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Wednesday, November 11, 2009

lest we forget.

In Flanders fields the poppies blow
Between the crosses, row on row,
That mark our place; and in the sky
The larks, still bravely singing, fly
Scarce heard amid the guns below.
We are the dead. Short days ago
We lived, felt dawn, saw sunset glow,
Loved, and were loved, and now we lie
In Flanders fields.
Take up our quarrel with the foe:
To you from failing hands we throw
The torch; be yours to hold it high.
If ye break faith with us who die
We shall not sleep, though poppies grow
In Flanders fields. — Lt.-Col. John McCrae (1872 - 1918)

1 comment:

Berry Farmer said...

Dave, thanks.

The poem I remember from high school and most deeply affected me one long ago Remembrance Day:

Bent double, like old beggars under sacks,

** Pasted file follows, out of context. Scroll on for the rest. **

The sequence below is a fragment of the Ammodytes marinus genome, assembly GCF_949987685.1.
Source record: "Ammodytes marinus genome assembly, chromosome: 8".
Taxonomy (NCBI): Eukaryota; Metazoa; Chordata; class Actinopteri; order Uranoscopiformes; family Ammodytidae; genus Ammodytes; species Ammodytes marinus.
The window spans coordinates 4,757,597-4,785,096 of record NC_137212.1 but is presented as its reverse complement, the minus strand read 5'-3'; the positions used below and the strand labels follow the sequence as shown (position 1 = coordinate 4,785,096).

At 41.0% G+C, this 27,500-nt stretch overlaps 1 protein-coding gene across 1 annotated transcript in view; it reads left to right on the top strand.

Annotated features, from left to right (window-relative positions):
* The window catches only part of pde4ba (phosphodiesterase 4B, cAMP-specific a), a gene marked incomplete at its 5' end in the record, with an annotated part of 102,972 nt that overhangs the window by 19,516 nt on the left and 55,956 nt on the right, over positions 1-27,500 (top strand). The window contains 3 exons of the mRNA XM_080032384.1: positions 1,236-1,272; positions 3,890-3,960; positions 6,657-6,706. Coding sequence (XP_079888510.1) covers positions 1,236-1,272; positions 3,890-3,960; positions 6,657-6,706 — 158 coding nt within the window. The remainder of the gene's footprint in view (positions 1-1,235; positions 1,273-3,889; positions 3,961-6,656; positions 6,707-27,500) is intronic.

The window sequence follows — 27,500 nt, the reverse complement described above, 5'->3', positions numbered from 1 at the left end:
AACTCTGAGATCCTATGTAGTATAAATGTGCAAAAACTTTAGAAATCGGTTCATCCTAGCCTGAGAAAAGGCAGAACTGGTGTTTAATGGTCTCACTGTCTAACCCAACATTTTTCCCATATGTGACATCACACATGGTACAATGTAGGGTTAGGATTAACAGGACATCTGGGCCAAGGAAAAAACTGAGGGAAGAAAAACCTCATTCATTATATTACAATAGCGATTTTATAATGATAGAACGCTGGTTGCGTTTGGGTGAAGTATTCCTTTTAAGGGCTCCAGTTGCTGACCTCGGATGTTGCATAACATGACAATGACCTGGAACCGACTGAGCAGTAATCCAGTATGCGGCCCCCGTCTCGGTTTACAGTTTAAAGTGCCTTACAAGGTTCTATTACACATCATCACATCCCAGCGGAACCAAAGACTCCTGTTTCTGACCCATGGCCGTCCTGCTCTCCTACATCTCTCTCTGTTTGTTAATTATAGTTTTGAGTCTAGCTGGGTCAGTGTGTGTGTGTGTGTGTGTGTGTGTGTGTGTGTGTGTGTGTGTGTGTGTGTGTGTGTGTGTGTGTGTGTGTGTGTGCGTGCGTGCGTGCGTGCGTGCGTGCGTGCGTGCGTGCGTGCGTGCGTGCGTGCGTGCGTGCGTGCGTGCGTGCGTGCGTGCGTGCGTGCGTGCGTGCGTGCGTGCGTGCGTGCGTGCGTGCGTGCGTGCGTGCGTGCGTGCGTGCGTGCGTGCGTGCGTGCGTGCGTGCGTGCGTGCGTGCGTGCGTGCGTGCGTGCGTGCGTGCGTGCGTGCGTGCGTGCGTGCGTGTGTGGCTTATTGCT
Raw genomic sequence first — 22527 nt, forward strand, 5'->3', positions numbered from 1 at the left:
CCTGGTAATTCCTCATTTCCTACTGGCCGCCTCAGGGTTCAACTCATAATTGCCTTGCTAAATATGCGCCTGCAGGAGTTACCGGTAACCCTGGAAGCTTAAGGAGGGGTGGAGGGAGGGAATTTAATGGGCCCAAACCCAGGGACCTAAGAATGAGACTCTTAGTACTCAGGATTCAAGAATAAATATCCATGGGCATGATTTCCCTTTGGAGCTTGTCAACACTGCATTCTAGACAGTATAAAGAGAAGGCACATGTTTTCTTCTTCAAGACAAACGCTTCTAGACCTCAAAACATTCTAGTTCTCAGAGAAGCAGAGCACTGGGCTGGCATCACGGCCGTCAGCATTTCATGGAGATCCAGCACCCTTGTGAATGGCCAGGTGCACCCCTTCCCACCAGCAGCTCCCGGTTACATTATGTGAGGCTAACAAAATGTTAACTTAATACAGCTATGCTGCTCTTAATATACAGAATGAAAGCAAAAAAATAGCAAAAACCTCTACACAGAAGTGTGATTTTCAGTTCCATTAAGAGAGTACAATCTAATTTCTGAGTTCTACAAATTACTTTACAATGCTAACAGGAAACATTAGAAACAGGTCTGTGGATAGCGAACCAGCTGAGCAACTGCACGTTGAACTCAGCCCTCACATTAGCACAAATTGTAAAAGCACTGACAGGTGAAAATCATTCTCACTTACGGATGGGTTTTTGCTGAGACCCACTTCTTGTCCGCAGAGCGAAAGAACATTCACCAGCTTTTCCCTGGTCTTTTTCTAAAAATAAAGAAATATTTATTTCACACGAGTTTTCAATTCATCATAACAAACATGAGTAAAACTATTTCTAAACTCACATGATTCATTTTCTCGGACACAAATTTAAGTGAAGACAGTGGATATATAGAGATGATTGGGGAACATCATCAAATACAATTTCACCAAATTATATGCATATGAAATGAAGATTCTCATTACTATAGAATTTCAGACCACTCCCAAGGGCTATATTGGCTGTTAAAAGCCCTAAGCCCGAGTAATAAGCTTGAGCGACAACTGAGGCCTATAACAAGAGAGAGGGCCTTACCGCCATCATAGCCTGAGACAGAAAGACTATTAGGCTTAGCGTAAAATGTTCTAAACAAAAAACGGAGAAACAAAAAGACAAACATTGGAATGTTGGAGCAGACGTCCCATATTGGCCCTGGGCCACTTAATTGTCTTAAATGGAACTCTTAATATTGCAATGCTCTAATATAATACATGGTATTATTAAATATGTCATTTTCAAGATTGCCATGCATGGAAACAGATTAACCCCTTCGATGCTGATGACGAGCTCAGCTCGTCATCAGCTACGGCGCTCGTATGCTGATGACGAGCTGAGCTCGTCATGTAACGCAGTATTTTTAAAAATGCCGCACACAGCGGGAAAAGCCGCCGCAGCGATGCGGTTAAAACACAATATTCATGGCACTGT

Knock-kneed, coughing like hags, we cursed through sludge, Till on the haunting flares we turned our backs

And towards our distant rest began to trudge. Men marched asleep. Many had lost their boots

But limped on, blood-shod. All went lame; all blind; Drunk with fatigue; deaf even to the hoots

Of tired, outstripped Five-Nines that dropped behind.

Gas! Gas! Quick, boys! – An ecstasy of fumbling, Fitting the clumsy helmets just in time; But someone still was yelling out and stumbling, And flound'ring like a man in fire or lime . . .

Dim, through the misty panes10 and thick green light, As under a green sea, I saw him drowning.

In all my dreams, before my helpless sight, He plunges at me, guttering, choking, drowning.

If in some smothering dreams you too could pace Behind the wagon that we flung him in, And watch the white eyes writhing in his face,
His hanging face, like a devil's sick of sin;

If you could hear, at every jolt, the blood Come gargling from the froth-corrupted lungs, Obscene as cancer, bitter as the cud

Of vile, incurable sores on innocent tongues, My friend, you would not tell with such high zest

To children ardent for some desperate glory, The old Lie; Dulce et Decorum est Pro patria mori.

by Wilfred Owen (killed in battle)